Biden administration announces resources to support people with long Covid
By Kate Sullivan, CNN
(CNN) -- The Biden administration on Monday released guidance and resources to support people experiencing long-term effects of Covid-19, known as "long Covid," as the condition shapes up to be a major, long-term public health issue.
The announcement comes as President Joe Biden marked the 31st anniversary of the Americans with Disabilities Act in remarks in the Rose Garden at the White House with Vice President Kamala Harris.
Some people with long Covid may have a disability under various civil rights laws that entitles them to protection from discrimination, according to guidance released by the Office for Civil Rights at the US Department of Health and Human Services and the US Department of Justice.
The administration also provided guidance that addresses the needs of children with long Covid who may be children with disabilities, and updated information about where people can access resources and accommodations.
Long Covid, or post-Covid, is an umbrella term that describes a variety of physical and mental problems that can follow four or more weeks after a Covid-19 infection, according to the US Centers for Disease Control and Prevention.
The symptoms are not consistent, and it is not yet known how many people have the condition. Symptoms can include shortness of breath, fatigue, headache, fever, anxiety, depression, pain, a loss of taste and smell, difficulty thinking, a racing heart and many others.
During his remarks, Biden highlighted the work of disability advocates and also tout the bipartisan roots of the Americans with Disabilities Act.
The speech comes as the White House presses forward for a bipartisan deal in Congress to rebuild the nation's crumbling infrastructure. The fate of the bipartisan infrastructure framework currently hangs in the balance on Capitol Hill.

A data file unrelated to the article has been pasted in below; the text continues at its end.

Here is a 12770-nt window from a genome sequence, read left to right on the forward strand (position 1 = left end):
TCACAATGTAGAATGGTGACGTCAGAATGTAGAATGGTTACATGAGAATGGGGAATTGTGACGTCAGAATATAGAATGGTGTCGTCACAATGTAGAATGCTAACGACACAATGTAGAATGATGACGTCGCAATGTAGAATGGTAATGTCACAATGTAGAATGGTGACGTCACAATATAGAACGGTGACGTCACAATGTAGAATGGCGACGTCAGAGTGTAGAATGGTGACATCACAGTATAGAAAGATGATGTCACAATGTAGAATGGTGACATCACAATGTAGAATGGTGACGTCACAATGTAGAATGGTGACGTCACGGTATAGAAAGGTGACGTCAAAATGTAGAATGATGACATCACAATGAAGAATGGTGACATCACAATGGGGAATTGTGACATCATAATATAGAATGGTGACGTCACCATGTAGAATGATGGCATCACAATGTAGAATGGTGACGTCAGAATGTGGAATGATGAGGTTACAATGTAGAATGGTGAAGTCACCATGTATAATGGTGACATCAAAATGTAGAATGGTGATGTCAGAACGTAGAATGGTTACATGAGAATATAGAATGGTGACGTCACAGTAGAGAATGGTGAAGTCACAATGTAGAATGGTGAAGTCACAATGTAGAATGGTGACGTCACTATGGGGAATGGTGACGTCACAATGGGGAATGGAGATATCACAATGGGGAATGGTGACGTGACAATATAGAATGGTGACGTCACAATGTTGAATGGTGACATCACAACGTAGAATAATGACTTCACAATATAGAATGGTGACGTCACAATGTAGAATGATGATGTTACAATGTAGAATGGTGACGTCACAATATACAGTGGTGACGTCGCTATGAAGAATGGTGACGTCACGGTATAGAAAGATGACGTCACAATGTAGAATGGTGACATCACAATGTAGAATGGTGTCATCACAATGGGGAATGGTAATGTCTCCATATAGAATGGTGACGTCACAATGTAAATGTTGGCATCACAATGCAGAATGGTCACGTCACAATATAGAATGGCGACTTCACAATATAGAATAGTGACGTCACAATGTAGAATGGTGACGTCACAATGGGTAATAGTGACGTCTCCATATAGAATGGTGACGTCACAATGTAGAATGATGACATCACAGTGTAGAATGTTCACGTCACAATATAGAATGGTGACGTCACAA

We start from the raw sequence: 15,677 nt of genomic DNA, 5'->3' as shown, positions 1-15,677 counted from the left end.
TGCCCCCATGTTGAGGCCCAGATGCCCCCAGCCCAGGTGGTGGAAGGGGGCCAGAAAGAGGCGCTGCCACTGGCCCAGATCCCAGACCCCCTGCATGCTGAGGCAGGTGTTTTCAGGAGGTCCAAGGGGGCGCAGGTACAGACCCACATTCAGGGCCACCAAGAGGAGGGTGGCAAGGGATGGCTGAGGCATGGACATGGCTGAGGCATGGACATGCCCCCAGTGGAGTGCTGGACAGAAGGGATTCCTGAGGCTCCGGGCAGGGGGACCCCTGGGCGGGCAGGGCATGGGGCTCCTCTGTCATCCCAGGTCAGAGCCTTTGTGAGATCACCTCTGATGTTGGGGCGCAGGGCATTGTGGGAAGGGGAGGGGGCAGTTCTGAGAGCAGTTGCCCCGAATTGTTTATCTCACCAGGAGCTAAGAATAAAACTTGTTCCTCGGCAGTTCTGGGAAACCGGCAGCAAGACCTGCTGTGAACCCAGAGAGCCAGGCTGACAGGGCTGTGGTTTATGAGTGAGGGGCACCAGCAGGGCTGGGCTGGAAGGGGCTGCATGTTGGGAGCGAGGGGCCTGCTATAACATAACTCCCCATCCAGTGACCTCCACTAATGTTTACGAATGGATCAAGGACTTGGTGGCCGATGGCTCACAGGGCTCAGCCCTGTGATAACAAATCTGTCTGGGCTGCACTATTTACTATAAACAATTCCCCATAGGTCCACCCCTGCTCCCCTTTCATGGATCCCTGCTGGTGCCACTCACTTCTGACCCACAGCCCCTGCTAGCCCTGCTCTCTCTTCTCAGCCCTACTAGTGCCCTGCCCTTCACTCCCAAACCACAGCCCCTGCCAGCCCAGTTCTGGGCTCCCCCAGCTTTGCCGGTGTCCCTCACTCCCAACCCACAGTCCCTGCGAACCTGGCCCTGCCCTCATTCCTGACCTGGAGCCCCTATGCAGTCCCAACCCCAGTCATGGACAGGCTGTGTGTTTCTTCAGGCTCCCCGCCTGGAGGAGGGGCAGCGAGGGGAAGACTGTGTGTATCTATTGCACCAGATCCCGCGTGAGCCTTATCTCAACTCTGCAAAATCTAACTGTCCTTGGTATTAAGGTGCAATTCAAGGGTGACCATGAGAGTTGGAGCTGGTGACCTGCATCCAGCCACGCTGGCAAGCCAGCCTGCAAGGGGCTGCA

Biden on Monday touted the ADA as an essential piece of legislation for the more than 60 million Americans living with a disability and outline how the legislation has "had real impact on real lives," the official said.
The President was expected to note the law "has prevented disabled Americans from being denied service at a restaurant or grocery store, allowed a person in a wheelchair to ride a bus or train to work or school and stopped employers from refusing to hire workers because of a disability," according to a White House official who spoke to CNN before the speech.
Biden was also expected to note that "too many disabled Americans still face barriers to freedom and equality," the official told CNN. The President will highlight the provisions in his economic proposals that address the needs of Americans with disabilities, including expanding access to long-term services and supports for people with disabilities.
The President and vice president were joined by second gentleman Doug Emhoff, bipartisan leaders in Congress and advocates from the disability community. Biden also signed a proclamation marking the anniversary of the passing of the law.
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